Sharing files

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By default, files in your home directory can be accessed by other users. Files in your other directories can be accessed only by yourself. (To understand why, see the umask manpage.)

The following are instructions for allowing another user to access the files within some directory.

First, use the group command to create a UNIX group.

The members of the group will be all the other users that should be able to access the files.

To create UNIX group, do:


You are now within the group interactive environment. To create a group named myproj, enter:

 create myproj

To add user with login mypal to the group, enter:

add mypal

To exit the group interactive environment, enter:


The new UNIX group will be effective within five minutes. Wait for five minutes and open a new shell.

Now, change the group owner of the directory and grant access to the members of the group.

To change the group owner of directory mydir (and all its files), do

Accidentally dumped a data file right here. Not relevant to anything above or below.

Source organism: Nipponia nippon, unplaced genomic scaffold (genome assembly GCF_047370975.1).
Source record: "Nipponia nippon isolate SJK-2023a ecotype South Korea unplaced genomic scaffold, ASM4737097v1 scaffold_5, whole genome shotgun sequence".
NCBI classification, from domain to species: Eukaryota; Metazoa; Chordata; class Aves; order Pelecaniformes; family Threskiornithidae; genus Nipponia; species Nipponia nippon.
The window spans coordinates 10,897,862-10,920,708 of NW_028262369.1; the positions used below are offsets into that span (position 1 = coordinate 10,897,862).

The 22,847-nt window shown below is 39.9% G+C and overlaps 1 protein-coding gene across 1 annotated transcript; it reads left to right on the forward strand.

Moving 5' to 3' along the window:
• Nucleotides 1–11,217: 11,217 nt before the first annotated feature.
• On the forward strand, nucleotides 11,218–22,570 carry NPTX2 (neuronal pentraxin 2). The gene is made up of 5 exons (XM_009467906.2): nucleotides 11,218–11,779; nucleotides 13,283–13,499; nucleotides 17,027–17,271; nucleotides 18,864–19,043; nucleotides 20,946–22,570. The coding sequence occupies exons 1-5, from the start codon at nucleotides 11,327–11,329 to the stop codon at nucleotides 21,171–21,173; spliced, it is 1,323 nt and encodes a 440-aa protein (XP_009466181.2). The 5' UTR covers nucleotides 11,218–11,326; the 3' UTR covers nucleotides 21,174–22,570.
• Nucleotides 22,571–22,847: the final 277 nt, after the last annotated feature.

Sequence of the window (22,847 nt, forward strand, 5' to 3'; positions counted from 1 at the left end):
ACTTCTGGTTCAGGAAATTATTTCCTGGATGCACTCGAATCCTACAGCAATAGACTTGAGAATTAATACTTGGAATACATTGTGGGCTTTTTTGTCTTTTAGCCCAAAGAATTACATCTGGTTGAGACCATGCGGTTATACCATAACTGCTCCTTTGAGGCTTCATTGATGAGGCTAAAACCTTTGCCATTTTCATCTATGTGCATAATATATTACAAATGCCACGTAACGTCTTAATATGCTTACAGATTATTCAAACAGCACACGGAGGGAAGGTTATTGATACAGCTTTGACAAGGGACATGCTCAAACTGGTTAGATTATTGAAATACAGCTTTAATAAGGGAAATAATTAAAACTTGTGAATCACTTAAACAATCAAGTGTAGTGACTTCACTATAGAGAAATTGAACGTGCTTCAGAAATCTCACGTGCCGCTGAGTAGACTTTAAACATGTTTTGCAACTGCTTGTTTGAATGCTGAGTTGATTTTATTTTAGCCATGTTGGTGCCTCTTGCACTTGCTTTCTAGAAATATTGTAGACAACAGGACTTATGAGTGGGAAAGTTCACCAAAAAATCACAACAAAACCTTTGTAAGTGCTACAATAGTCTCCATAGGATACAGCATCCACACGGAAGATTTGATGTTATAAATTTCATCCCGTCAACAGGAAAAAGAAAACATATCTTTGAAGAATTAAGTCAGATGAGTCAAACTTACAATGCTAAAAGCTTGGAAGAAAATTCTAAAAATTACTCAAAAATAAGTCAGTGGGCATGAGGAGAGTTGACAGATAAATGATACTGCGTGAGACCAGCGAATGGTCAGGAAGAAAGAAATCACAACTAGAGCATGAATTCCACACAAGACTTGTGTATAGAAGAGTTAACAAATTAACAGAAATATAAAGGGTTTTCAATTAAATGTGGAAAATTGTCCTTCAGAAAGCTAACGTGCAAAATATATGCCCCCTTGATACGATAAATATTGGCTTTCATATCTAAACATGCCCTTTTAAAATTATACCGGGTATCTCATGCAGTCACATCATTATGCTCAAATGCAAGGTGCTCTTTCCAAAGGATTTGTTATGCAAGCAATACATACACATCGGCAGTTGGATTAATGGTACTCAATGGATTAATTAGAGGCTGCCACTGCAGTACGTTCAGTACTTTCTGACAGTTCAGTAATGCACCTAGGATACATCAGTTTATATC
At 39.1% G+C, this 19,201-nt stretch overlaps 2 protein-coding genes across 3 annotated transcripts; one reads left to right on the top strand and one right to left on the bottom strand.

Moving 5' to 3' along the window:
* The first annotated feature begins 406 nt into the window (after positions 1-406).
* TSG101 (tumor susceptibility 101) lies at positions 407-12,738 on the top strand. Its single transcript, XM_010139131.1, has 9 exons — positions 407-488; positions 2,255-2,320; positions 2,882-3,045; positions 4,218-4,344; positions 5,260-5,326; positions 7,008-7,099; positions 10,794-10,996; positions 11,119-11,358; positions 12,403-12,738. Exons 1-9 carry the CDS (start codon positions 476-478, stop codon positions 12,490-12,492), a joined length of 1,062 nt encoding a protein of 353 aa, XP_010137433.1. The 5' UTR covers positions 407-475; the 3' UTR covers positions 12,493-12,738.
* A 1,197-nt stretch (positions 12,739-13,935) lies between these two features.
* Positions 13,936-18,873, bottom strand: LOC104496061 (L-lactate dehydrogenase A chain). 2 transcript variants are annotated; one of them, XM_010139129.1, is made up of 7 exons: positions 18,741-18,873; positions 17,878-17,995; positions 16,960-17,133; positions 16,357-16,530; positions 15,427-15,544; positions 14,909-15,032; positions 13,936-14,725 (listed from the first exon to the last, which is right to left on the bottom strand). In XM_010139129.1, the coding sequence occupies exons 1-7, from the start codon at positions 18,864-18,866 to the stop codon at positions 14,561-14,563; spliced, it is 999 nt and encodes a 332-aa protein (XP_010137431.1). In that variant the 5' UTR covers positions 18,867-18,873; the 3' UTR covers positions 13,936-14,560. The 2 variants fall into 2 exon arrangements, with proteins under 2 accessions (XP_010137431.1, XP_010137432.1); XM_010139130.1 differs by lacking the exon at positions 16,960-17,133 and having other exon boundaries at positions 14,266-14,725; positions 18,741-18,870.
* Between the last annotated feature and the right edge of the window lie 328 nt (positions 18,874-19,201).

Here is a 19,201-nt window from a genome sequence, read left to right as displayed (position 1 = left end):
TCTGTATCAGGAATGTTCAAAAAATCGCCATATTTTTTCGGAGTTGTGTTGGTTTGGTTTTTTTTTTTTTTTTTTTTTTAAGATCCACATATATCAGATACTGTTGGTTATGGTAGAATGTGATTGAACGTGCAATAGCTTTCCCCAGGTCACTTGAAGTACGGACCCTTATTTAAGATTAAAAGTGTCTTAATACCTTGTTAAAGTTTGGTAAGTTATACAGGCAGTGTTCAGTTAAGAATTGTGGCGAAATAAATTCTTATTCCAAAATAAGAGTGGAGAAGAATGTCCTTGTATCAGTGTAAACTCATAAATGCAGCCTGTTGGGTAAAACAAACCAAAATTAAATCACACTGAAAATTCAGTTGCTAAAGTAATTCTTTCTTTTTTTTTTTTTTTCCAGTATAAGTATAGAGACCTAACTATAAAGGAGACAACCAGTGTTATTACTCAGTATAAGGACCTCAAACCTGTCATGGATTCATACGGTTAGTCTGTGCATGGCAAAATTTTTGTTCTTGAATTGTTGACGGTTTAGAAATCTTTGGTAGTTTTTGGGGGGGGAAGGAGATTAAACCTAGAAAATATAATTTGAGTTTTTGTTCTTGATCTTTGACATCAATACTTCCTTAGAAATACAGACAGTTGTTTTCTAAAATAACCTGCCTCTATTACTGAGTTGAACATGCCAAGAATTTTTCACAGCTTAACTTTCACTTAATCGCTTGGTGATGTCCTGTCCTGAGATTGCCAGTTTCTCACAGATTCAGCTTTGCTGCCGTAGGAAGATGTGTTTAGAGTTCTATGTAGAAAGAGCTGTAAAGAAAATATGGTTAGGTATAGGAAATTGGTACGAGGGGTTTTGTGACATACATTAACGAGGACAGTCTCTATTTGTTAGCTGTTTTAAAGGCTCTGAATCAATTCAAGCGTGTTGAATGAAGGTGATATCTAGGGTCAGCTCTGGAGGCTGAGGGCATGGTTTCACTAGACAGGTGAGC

chgrp -R myproj mydirectory

To grant read-access to mydir (and all its files) to the members of the group, do:

 find mydir -type f -exec chmod g+r {} \;
 find mydir -type d -exec chmod g+rx {} \;

Alternatively, to grant read- and write-access to mydir (and all its files) to the members of the group, do:

 find mydir -type f -exec chmod g+rw {} \;
 find mydir -type d -exec chmod g+rwx {} \;

Repeat the commands if you create a new file and/or directory under myproj. Alternatively, do:

 umask 002
 newgrp myproj

before starting to work. This ensures that any file or directory that you create will be group-writable.

Note: It is generally not a good idea that files should be writable by more than one user

For further information, see the relevant manpages.

Alternatively, use a version control system such as CVS, SubVersion or GIT.